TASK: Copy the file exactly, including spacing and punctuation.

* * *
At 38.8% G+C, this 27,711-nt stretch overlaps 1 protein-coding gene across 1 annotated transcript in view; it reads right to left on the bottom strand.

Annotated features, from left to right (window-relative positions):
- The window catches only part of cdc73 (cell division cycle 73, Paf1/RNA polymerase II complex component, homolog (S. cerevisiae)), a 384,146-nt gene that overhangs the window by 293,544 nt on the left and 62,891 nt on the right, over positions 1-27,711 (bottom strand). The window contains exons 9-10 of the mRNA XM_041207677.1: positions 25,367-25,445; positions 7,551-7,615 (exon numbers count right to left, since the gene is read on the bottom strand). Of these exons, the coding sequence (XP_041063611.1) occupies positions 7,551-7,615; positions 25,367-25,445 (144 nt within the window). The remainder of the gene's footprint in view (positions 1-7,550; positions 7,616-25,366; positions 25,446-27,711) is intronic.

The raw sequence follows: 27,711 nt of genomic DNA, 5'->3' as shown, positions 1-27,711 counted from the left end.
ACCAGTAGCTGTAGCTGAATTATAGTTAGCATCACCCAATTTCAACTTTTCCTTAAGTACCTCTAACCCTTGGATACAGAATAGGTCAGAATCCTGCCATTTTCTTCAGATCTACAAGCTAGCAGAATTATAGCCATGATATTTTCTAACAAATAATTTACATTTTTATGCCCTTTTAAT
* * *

At 38.8% G+C, this 27,711-nt stretch overlaps 1 protein-coding gene across 1 annotated transcript in view; it reads right to left on the bottom strand.

Annotated features, from left to right (window-relative positions):
- The window catches only part of cdc73 (cell division cycle 73, Paf1/RNA polymerase II complex component, homolog (S. cerevisiae)), a 384,146-nt gene that overhangs the window by 293,544 nt on the left and 62,891 nt on the right, over positions 1-27,711 (bottom strand). The window contains exons 9-10 of the mRNA XM_041207677.1: positions 25,367-25,445; positions 7,551-7,615 (exon numbers count right to left, since the gene is read on the bottom strand). Of these exons, the coding sequence (XP_041063611.1) occupies positions 7,551-7,615; positions 25,367-25,445 (144 nt within the window). The remainder of the gene's footprint in view (positions 1-7,550; positions 7,616-25,366; positions 25,446-27,711) is intronic.

The raw sequence follows: 27,711 nt of genomic DNA, 5'->3' as shown, positions 1-27,711 counted from the left end.
ACCAGTAGCTGTAGCTGAATTATAGTTAGCATCACCCAATTTCAACTTTTCCTTAAGTACCTCTAACCCTTGGATACAGAATAGGTCAGAATCCTGCCATTTTCTTCAGATCTACAAGCTAGCAGAATTATAGCCATGATATTTTCTAACAAATAATTTACATTTTTATGCCCTTTTAAT